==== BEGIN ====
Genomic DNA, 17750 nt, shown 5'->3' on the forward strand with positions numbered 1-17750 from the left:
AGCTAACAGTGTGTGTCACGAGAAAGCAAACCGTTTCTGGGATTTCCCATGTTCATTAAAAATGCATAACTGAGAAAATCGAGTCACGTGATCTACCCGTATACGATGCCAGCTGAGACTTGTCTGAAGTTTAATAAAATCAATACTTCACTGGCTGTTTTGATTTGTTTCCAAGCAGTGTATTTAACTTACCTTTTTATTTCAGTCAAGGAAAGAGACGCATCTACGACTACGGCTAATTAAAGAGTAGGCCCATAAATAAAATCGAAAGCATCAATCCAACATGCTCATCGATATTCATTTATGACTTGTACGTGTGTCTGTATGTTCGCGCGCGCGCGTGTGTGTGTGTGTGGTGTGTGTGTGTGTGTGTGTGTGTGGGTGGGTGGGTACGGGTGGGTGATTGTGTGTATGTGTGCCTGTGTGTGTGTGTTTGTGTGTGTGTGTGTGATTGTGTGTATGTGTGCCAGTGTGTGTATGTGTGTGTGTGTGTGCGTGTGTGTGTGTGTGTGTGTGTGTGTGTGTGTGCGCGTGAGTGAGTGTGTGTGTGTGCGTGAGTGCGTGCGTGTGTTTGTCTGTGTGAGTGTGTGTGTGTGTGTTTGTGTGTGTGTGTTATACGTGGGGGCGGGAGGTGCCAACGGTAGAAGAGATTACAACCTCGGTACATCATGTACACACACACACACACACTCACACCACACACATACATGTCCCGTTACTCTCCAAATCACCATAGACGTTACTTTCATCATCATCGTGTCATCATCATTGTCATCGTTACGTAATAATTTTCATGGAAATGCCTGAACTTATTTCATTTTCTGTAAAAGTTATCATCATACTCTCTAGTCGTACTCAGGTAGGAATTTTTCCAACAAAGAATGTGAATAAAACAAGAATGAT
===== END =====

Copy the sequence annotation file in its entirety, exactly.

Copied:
Genomic DNA, 17750 nt, shown 5'->3' on the forward strand with positions numbered 1-17750 from the left:
AGCTAACAGTGTGTGTCACGAGAAAGCAAACCGTTTCTGGGATTTCCCATGTTCATTAAAAATGCATAACTGAGAAAATCGAGTCACGTGATCTACCCGTATACGATGCCAGCTGAGACTTGTCTGAAGTTTAATAAAATCAATACTTCACTGGCTGTTTTGATTTGTTTCCAAGCAGTGTATTTAACTTACCTTTTTATTTCAGTCAAGGAAAGAGACGCATCTACGACTACGGCTAATTAAAGAGTAGGCCCATAAATAAAATCGAAAGCATCAATCCAACATGCTCATCGATATTCATTTATGACTTGTACGTGTGTCTGTATGTTCGCGCGCGCGCGTGTGTGTGTGTGTGGTGTGTGTGTGTGTGTGTGTGTGTGGGTGGGTGGGTACGGGTGGGTGATTGTGTGTATGTGTGCCTGTGTGTGTGTGTTTGTGTGTGTGTGTGTGATTGTGTGTATGTGTGCCAGTGTGTGTATGTGTGTGTGTGTGTGCGTGTGTGTGTGTGTGTGTGTGTGTGTGTGTGTGCGCGTGAGTGAGTGTGTGTGTGTGCGTGAGTGCGTGCGTGTGTTTGTCTGTGTGAGTGTGTGTGTGTGTGTTTGTGTGTGTGTGTTATACGTGGGGGCGGGAGGTGCCAACGGTAGAAGAGATTACAACCTCGGTACATCATGTACACACACACACACACACTCACACCACACACATACATGTCCCGTTACTCTCCAAATCACCATAGACGTTACTTTCATCATCATCGTGTCATCATCATTGTCATCGTTACGTAATAATTTTCATGGAAATGCCTGAACTTATTTCATTTTCTGTAAAAGTTATCATCATACTCTCTAGTCGTACTCAGGTAGGAATTTTTCCAACAAAGAATGTGAATAAAACAAGAATGAT